Hyrule Warriors: Age of Calamity (Switch)

  • Gameplay
  • Story
  • Audio
  • Visuals
  • Entertainment

Review written by Stephen Deck; originally published 12/01/2020 on Teacher by Day, Gamer by Night

As a big fan both of The Legend of Zelda as well as Koei Tecmo’s musou series, I was really excited for the original Hyrule Warriors for Wii U.  When that game hit, it was straight up Dynasty Warriors but with Zelda characters and a Zelda theme.  I loved that, but at the same time, it looked more Zelda than it felt.  Age of Calamity is absolutely a different beast.  This game is so much more than just “another Dynasty Warriors game” with a coat of Zelda paint slapped on it.  From presentation to controls to gameplay, this feels like a true hybrid of the two.


Age of Calamity is a prequel to Breath of the Wild.  It takes place 100 years before Breath of the Wild but in a separate timeline.  In the opening cut scene, you see a tiny little Guardian get flung into a portal as Hyrule Castle falls to Calamity Ganon that sends it 100 years into the past, changing the timeline into an alternate universe in which Calamity Ganon was defeated.  There are some other time travel shenanigans in the game, but I won’t divulge more than that.


As far as visuals go, the game looks pretty good despite the relatively low resolution.  The game uses a variable frame rate.  When docked, it hovers around 720p with a maximum of 810p and a minimum of 570p; handheld usually sits around the maximum of 540p but can dip as low as 380p.  All things considered, it looks better than I would expect from a game that never hits full 1080p.  The problem comes in with performance.  The game targets 30 fps, but it frequently dips down to 20 with dips even lower during a handful of especially intense moments.  Truthfully, the frame rate seemed to stay sub-30 more often than not.  That was really disappointing for me, but it wasn’t terribly surprising given how relatively underpowered the Switch is compared to the PS4 and Xbox One.  Thankfully the frame rate drops are rarely drastic and abrupt, so it’s pretty easy to get used to it, and after a while, I barely noticed that it hung around 25 fps.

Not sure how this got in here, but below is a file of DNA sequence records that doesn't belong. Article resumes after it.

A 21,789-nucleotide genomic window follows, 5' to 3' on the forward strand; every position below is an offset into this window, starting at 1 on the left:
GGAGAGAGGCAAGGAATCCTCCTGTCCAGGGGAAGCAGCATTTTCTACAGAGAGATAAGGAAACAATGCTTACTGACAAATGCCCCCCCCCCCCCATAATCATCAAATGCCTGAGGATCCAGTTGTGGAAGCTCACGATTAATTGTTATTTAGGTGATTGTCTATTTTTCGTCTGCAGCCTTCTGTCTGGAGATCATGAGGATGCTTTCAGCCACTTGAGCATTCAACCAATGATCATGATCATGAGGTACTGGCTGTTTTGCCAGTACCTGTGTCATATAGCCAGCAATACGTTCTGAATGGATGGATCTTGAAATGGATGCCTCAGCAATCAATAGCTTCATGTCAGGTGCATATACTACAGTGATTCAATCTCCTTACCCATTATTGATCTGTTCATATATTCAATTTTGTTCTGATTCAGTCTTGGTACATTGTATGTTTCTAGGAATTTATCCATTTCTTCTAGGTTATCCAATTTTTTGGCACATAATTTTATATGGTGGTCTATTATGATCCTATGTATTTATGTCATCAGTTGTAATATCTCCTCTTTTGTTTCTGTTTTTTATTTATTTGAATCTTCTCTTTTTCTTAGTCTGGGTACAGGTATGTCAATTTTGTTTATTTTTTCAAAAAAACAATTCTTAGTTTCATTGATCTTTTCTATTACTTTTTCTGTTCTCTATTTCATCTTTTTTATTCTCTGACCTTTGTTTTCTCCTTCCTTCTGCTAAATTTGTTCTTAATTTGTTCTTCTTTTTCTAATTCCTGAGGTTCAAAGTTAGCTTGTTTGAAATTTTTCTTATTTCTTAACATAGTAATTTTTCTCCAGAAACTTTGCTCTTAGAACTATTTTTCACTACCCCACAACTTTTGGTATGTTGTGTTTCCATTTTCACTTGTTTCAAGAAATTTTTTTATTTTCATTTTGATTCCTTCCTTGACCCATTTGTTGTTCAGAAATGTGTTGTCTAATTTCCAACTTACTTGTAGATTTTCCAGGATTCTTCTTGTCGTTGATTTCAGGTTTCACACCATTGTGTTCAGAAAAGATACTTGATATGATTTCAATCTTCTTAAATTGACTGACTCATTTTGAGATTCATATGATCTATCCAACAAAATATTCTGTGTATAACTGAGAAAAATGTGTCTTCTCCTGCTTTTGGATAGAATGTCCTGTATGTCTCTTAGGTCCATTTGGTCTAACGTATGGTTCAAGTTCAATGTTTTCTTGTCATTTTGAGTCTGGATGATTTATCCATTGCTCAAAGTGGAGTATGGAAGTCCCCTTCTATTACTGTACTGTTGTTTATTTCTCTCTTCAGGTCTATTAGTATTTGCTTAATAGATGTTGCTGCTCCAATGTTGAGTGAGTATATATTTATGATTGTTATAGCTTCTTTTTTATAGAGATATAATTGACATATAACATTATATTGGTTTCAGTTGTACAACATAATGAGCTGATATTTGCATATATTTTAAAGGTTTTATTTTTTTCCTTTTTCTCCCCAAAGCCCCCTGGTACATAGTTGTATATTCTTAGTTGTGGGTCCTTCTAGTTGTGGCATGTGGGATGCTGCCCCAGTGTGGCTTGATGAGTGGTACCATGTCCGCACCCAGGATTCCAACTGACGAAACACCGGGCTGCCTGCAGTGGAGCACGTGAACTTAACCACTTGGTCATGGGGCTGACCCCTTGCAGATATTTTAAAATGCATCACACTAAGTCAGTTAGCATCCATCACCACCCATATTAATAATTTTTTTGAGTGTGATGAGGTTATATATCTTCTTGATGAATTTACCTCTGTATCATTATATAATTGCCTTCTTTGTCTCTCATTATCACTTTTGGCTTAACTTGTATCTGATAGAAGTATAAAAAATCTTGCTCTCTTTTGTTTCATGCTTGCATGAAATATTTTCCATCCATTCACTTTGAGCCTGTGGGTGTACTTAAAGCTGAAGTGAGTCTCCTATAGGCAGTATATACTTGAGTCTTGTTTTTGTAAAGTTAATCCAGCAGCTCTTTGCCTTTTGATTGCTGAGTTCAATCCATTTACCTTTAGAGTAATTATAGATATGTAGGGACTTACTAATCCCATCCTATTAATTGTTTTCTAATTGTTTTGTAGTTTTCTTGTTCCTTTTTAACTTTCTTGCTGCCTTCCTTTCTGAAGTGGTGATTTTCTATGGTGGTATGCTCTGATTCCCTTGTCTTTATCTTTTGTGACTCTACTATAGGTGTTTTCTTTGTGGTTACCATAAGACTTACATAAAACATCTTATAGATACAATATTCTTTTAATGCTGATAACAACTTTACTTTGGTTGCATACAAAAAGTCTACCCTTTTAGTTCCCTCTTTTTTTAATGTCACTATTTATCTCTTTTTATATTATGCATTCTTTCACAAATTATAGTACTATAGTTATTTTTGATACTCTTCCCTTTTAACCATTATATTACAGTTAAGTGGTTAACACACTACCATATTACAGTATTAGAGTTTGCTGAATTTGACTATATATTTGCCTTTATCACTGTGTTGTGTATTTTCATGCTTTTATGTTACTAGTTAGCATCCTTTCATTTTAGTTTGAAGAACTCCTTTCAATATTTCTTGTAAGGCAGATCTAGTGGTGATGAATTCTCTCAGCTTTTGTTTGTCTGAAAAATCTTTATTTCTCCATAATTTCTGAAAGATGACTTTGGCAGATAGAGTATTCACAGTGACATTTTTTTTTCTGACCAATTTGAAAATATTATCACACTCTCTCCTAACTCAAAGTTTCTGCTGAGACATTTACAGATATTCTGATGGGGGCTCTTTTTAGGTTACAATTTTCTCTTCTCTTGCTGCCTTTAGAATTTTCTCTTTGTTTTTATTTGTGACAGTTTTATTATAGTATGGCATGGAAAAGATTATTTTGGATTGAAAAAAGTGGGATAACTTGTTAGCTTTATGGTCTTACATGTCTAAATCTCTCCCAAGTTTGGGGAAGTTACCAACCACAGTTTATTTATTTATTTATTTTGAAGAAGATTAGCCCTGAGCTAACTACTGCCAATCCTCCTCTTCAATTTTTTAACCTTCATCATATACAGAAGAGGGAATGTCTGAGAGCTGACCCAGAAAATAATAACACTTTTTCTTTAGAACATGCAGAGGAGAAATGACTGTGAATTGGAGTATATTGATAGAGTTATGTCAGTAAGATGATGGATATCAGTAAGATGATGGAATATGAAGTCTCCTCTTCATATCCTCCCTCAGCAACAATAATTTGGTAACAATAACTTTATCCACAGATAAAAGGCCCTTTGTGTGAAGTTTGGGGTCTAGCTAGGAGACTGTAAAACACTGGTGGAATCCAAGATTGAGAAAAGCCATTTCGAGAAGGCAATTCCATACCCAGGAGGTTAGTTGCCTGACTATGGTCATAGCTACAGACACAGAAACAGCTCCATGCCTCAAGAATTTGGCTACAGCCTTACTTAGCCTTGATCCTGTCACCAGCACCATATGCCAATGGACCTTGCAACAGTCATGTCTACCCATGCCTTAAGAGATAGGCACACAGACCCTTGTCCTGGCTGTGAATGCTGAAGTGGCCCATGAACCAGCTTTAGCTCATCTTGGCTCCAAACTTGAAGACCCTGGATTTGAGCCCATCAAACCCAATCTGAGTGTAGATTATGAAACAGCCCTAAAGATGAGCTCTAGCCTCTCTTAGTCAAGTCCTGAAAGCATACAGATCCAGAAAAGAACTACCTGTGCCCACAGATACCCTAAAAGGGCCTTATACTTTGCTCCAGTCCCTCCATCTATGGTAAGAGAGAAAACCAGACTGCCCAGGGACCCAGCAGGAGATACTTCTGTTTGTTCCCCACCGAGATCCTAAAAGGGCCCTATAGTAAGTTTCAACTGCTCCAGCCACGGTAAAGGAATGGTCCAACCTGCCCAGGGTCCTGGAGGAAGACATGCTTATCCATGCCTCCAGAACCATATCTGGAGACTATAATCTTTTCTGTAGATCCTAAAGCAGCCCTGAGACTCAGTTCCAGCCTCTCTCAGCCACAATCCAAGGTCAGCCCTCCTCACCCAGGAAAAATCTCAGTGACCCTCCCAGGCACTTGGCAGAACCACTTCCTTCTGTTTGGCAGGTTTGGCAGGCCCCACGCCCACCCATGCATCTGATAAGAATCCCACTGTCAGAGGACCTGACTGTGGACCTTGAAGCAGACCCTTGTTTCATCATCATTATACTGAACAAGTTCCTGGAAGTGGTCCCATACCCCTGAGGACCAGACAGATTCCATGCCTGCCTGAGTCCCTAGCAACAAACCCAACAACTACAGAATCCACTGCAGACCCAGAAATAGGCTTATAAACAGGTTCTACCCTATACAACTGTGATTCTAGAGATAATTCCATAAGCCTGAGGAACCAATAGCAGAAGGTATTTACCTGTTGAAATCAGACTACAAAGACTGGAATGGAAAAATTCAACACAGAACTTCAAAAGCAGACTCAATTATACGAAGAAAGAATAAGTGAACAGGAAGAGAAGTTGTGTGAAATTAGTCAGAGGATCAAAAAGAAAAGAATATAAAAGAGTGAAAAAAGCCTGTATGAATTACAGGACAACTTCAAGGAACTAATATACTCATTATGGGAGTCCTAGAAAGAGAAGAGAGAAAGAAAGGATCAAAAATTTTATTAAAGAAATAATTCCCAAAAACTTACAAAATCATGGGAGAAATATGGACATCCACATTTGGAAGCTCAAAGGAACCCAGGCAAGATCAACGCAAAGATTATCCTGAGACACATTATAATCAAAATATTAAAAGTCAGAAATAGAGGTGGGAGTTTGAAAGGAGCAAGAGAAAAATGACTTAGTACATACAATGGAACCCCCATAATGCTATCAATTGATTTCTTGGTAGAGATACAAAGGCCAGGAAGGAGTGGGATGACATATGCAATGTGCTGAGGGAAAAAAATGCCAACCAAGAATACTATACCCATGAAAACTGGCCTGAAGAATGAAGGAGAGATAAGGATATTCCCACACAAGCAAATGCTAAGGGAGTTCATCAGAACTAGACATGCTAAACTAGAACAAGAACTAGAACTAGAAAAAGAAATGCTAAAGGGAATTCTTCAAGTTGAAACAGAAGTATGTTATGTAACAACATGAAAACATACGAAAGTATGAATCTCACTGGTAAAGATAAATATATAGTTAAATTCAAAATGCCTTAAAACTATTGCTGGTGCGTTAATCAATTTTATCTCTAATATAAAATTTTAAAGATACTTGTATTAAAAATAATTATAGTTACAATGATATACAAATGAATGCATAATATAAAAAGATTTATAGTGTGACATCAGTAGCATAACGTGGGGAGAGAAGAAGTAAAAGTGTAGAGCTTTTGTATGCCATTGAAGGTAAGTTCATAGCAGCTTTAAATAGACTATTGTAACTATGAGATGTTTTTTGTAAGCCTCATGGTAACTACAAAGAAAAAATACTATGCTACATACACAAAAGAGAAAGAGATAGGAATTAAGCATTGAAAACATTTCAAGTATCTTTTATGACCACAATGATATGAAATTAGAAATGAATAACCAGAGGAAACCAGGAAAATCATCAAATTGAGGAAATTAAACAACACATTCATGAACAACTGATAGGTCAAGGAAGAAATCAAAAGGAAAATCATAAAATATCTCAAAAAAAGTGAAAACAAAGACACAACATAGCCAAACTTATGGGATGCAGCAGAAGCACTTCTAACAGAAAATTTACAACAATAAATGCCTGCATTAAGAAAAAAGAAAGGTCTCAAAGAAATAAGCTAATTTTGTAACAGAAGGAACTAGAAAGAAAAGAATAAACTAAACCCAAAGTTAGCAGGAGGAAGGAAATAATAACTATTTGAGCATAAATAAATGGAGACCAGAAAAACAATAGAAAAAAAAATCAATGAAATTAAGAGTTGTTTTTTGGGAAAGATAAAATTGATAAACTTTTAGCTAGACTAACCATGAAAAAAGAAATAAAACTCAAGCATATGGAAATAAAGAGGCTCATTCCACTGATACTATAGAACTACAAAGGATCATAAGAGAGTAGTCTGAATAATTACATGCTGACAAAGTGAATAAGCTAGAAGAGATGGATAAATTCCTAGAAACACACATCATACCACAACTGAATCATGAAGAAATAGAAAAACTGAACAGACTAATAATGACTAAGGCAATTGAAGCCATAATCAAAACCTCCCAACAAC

As you go through the game, you’ll be given a handful of opportunities to do side quests and resource drop missions.  In the side quests, you do some shorter battles in exchange for experience and resources.  Some of these quests will have specific limits – time limits, restricted characters, no healing, auto-fail if you take a hit, etc.  The resource drop missions involve collecting and donating a specific set of resources in exchange for an upgrade.  Most of these are upgrades for your characters like extra hearts, extra combos, and an extra special attack gauge.  Others will be more general upgrades like shorter cooldown on your rune attacks, lower shop prices, or even unlocking a couple of optional characters.  You can blow straight through the 20 campaign missions if you want, but you’re missing out on the majority of the gameplay experience if you skip the optional quests.


When you finish the last story mission and beat Calamity Ganon, you’d be forgiven for thinking that the game is over.  The last battle is epic, challenging, and it feels like the end of a long road.  You’re not done yet, though.  There are new side quests and a lot of them.  If you want to 100% the game as I did, you’ve probably got another 8 to 10 hours’ worth of gameplay ahead of you.  When I finally finished the game at 100%, my game time clocked in at exactly 60 hours.  There are a couple of extra characters that can’t be unlocked until the post-game, and they’re absolutely worth the extra gameplay.  You would expect from post-game content, the side quests that unlock after finishing the main game get pretty tough, and the last one is downright brutal.  The feeling of accomplishment, though, was well worth the effort in my opinion, and I’m hoping that Nintendo and Tecmo will do some DLC for Age of Calamity down the line.


Hyrule Warriors: Age of Calamity took the core concept of Hyrule Warriors – a crossover between Dynasty Warriors and Legend of Zelda – and refined it into something brilliant.  The original game was good, but this is truly great.  It’s definitely a musou game at its core, but it feels different from any other musou game I’ve played.  If you’re a Zelda fan but didn’t care for Hyrule Warriors, definitely give Age of Calamity a shot; it’s unique enough that it might pique your interest.  If you loved the original Hyrule Warriors, then DEFINITELY check out Age of Calamity.  In every way, this game is better than the first, and that’s not a knock against the first game.  This one is just that good.  It’s not perfect; the performance issues are a big let down and definitely a problem.  With that said, the overall product is still amazing in spite of the performance issues, and you’re doing yourself a disservice if you let the less-than-ideal frame rate dissuade you from playing this otherwise masterfully crafted game.

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